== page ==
BATCHELDER TILE

BATCHELDER TILE

Last week, I took a yoga class at a modest, two-bedroom craftsman bungalow in Pasadena.

This was no ordinary home, mind you. It was designed and built in 1910 by Ernest A. Batchelder and his wife Alice Coleman. The rear yard housed his original tile studio, and Alice hosted chamber music concerts under the oak trees.

Batchelder started out by experimenting with tile behind his home – and he eventually became one of the leader of the Arts and Crafts style, providing tile for Greene & Greene and other leaders of early 20th C design. His factories grew and grew, and the company soon provided fireplace tile to much of Southern California.

His tiles are characterized by neutral finishes without customary shine. He achieved this by using engobes, which are a soft, metallic glaze that adds texture and color in just a single firing. He experimented with various shapes, colors, and sculpted 3d tiles, often mixing many colors and shapes in one installation. His 3d tiles feature everything from flowers to medieval images to lions to peacocks (which was his particular favorite).

distinctive Batchelder 3d tiles.

In the 1920s, Batchelder had showrooms in all the major cities, but Los Angeles is most decorated with his tile. Today, these are sought-after collectibles; featured in fireplaces, fountains, bathrooms and swimming pools, but originally they were something that people of modest means could afford. Batchelder’s house, itself, was kept for years by architectural historian and Occidental College professor emeritus Robert Winter, who passed away in February of this year at the age of 94.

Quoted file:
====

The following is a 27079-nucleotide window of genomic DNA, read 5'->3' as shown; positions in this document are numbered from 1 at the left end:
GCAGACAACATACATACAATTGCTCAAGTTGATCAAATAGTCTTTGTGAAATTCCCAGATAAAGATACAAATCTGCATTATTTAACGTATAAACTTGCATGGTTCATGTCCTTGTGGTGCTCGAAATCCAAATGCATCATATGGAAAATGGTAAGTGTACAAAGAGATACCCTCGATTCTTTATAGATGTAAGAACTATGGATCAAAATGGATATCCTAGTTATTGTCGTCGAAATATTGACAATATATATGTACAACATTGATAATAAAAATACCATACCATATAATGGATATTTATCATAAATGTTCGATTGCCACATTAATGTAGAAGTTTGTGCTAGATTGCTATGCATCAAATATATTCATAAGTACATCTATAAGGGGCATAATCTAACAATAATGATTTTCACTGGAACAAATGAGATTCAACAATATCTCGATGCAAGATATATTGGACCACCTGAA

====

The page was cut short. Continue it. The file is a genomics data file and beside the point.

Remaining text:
A Batchelder Fireplace.

What I love about his tile is the willingness to mix different shapes and colors, mixing 3d tiles with plain field tile, and the incredibly personal nature of each installation. The colors of the tile seem to me to be the colors of the arroyo. He captured the soft light of Pasadena, and made it permanent through ceramics.

I was very excited and humbled to be spending time in his home. As I sat there in the dark, I sent him my thoughts, hoping he or the universe could hear. I told him that I am going to continue the work he started – that I will once again make LA the epicenter of tile. I told him I understand what has to be done, and that I’m ready.

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